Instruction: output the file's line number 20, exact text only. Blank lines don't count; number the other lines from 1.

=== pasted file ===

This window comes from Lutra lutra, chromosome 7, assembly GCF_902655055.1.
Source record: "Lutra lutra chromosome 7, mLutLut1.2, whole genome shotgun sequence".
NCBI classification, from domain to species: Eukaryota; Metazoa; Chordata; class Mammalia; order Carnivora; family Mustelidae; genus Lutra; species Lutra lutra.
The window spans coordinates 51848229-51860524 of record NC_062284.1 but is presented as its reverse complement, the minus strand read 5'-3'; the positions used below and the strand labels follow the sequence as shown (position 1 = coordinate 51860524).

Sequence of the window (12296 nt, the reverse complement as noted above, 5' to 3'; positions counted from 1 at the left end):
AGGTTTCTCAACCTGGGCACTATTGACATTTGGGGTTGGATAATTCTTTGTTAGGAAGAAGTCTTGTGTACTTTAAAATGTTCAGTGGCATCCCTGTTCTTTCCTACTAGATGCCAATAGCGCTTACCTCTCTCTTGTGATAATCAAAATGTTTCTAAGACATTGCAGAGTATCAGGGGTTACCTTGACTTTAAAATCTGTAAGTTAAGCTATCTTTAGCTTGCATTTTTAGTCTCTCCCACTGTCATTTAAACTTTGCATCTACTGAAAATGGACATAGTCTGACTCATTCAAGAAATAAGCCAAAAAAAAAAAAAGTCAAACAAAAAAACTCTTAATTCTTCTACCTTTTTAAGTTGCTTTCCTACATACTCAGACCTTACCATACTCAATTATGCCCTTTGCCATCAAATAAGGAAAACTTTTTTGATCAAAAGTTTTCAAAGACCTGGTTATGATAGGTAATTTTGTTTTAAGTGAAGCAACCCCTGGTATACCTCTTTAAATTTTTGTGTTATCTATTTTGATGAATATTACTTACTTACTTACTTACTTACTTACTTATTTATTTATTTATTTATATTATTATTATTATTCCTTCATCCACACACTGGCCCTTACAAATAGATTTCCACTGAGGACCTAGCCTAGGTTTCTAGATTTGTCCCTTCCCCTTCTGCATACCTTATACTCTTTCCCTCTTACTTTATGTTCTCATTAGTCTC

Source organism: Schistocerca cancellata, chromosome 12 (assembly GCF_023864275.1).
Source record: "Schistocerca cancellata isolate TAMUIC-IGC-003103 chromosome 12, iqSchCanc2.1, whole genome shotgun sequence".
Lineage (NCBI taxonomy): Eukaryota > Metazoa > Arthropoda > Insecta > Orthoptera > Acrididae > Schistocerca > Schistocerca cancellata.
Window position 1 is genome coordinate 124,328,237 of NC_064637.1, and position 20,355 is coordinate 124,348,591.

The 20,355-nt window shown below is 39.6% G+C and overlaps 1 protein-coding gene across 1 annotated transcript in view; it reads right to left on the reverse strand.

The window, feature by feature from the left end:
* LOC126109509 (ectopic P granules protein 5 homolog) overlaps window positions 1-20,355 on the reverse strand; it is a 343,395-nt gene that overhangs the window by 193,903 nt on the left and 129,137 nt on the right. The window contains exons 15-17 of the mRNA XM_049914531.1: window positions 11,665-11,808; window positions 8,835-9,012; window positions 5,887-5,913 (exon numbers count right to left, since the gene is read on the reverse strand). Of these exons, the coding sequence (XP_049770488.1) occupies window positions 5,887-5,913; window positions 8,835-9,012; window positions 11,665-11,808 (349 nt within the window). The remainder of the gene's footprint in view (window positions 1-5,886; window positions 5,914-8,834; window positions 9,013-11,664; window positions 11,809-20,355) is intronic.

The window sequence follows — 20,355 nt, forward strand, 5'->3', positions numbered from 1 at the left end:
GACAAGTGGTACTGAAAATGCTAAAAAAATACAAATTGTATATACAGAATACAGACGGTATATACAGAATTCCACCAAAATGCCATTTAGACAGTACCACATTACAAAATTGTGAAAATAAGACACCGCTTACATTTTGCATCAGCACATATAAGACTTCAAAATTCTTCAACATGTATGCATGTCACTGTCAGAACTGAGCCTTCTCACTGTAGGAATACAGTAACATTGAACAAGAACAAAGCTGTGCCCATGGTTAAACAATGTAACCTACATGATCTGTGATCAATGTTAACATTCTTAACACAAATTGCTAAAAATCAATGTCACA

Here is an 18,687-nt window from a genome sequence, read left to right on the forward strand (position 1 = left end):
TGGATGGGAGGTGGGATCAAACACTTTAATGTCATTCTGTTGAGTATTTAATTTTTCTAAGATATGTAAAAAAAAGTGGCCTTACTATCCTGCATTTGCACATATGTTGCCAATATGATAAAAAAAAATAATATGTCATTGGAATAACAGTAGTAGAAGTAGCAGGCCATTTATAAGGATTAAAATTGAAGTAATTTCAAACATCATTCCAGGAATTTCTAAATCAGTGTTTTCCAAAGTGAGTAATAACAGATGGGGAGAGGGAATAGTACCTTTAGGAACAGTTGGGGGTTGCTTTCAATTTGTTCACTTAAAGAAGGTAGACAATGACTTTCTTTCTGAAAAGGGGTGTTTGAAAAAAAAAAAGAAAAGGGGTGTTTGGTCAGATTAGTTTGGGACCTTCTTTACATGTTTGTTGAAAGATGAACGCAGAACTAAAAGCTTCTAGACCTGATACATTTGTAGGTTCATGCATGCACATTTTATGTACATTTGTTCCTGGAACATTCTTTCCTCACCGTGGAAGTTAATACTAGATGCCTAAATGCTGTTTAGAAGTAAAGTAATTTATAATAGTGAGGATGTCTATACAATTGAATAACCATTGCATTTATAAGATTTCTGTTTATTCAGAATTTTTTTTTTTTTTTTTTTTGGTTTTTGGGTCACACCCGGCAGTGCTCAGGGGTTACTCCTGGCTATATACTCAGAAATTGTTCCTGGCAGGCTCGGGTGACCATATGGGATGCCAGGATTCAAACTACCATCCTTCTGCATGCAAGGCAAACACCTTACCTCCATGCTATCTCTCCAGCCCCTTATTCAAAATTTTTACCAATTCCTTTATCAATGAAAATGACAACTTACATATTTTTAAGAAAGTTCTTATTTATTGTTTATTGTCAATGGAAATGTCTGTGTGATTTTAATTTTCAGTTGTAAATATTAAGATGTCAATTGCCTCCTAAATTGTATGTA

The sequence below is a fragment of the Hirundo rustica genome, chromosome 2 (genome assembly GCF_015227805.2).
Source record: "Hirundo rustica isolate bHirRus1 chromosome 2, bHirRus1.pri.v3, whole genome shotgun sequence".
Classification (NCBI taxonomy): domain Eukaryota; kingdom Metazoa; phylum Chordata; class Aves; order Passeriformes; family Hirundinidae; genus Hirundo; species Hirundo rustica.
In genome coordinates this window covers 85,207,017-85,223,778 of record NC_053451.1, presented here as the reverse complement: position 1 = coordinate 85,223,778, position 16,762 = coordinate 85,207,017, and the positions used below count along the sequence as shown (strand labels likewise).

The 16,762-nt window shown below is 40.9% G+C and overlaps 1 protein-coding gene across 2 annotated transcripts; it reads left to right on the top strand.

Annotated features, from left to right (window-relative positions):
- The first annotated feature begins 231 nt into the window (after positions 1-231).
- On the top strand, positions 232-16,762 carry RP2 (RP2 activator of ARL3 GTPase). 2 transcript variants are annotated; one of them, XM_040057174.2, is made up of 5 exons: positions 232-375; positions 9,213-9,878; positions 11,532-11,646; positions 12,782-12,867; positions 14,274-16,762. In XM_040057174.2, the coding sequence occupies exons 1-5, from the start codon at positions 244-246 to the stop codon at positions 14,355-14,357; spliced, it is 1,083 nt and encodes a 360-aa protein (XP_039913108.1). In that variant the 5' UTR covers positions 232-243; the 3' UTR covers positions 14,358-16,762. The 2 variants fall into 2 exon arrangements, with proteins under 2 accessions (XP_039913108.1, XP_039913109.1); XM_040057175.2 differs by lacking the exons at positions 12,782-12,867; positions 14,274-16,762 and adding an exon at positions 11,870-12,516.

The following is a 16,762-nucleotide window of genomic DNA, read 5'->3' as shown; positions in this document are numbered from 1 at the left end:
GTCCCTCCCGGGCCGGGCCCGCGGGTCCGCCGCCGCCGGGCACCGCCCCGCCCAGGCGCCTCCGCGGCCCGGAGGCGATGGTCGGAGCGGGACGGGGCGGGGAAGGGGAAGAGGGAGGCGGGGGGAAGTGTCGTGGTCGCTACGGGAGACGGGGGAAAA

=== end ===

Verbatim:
Classification (NCBI taxonomy): domain Eukaryota; kingdom Metazoa; phylum Chordata; class Aves; order Passeriformes; family Hirundinidae; genus Hirundo; species Hirundo rustica.